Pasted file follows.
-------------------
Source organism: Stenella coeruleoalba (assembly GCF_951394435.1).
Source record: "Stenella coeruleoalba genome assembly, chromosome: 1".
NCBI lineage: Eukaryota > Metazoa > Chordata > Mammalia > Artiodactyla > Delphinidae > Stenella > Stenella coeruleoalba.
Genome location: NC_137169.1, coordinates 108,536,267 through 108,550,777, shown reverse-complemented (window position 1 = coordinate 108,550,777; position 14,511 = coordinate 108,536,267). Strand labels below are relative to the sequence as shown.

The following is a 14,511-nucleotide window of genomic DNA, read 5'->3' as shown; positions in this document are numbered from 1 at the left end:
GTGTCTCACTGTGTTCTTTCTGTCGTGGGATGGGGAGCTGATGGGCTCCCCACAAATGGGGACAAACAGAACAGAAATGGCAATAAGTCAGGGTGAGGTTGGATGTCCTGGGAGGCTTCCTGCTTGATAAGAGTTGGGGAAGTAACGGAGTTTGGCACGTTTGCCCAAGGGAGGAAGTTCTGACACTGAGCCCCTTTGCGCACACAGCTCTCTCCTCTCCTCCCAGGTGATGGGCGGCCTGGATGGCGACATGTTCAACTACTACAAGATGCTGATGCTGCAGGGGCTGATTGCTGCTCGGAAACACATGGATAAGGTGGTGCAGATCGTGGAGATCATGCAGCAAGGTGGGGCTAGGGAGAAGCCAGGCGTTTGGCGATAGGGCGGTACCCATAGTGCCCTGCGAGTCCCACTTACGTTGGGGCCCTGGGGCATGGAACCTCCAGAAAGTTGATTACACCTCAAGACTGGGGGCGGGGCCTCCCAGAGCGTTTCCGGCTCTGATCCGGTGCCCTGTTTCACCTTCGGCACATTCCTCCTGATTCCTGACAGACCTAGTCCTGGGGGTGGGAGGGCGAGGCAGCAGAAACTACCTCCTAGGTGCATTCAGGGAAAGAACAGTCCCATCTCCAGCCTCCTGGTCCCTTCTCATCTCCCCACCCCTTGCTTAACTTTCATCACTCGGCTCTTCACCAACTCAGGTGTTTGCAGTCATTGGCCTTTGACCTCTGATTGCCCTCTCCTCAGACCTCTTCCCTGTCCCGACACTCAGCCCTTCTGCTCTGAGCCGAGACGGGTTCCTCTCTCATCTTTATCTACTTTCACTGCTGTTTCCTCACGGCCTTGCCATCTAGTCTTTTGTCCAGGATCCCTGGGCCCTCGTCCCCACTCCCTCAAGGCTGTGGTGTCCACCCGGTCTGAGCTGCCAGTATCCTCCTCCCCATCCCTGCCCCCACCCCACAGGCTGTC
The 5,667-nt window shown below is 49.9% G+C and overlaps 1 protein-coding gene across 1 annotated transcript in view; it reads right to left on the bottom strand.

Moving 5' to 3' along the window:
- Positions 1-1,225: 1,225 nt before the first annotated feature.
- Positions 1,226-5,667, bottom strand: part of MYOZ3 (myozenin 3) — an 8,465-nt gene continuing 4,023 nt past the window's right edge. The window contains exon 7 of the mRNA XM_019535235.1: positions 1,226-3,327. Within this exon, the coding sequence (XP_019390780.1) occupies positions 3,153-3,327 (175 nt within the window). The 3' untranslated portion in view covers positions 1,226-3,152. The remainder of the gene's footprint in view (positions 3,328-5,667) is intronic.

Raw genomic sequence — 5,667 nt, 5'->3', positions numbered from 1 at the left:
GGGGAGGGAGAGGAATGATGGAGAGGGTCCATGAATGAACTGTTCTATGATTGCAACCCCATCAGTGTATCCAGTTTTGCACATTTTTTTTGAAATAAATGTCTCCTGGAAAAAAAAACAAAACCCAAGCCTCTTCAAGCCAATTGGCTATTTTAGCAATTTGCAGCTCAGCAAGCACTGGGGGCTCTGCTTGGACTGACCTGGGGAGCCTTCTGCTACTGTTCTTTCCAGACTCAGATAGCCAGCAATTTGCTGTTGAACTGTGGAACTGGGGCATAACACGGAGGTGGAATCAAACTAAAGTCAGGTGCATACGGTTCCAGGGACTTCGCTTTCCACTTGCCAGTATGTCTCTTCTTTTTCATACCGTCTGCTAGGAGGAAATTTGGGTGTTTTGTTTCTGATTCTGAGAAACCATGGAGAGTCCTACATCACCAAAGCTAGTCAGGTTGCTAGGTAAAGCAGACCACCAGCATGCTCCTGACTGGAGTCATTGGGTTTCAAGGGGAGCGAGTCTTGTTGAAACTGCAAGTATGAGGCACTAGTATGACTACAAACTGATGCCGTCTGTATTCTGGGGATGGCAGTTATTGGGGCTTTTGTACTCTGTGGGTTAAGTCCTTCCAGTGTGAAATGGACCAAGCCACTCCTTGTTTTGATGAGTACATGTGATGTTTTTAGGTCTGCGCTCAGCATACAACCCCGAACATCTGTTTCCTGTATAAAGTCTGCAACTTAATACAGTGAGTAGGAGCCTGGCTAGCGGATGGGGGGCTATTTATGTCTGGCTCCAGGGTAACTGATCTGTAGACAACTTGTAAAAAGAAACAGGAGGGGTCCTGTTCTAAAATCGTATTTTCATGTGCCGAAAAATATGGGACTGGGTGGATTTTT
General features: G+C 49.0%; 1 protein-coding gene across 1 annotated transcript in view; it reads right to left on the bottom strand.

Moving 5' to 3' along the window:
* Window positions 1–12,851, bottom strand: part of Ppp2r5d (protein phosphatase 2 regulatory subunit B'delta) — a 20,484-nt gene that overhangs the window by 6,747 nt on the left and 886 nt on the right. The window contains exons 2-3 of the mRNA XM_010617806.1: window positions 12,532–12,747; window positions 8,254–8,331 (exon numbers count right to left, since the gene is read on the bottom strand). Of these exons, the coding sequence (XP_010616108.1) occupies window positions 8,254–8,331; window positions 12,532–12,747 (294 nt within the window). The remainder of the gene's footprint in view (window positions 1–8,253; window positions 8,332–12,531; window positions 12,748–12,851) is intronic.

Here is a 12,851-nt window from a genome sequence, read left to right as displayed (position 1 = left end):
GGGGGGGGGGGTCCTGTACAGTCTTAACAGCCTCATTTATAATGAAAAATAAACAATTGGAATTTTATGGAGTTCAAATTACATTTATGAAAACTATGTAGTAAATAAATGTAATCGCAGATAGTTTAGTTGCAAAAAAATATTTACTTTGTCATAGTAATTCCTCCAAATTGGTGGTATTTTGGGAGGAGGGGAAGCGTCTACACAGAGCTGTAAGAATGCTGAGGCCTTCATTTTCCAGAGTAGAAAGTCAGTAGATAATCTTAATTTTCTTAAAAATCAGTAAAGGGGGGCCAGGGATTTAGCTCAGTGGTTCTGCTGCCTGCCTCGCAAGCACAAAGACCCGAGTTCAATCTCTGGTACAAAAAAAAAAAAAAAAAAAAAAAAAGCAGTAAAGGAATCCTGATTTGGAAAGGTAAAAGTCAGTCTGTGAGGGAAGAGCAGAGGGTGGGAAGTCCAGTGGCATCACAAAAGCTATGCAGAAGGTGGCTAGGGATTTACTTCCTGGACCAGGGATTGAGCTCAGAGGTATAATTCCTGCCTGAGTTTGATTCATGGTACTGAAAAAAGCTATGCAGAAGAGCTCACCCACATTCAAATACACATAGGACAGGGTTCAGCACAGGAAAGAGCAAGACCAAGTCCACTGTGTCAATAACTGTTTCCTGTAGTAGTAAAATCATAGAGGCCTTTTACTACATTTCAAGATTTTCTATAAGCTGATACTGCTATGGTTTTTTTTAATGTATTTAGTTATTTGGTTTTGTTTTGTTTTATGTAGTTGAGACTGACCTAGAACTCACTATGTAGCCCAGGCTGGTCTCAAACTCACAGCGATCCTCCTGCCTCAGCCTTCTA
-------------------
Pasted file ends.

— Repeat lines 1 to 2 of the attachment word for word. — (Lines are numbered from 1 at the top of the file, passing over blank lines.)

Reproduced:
Source organism: Stenella coeruleoalba (assembly GCF_951394435.1).
Source record: "Stenella coeruleoalba genome assembly, chromosome: 1".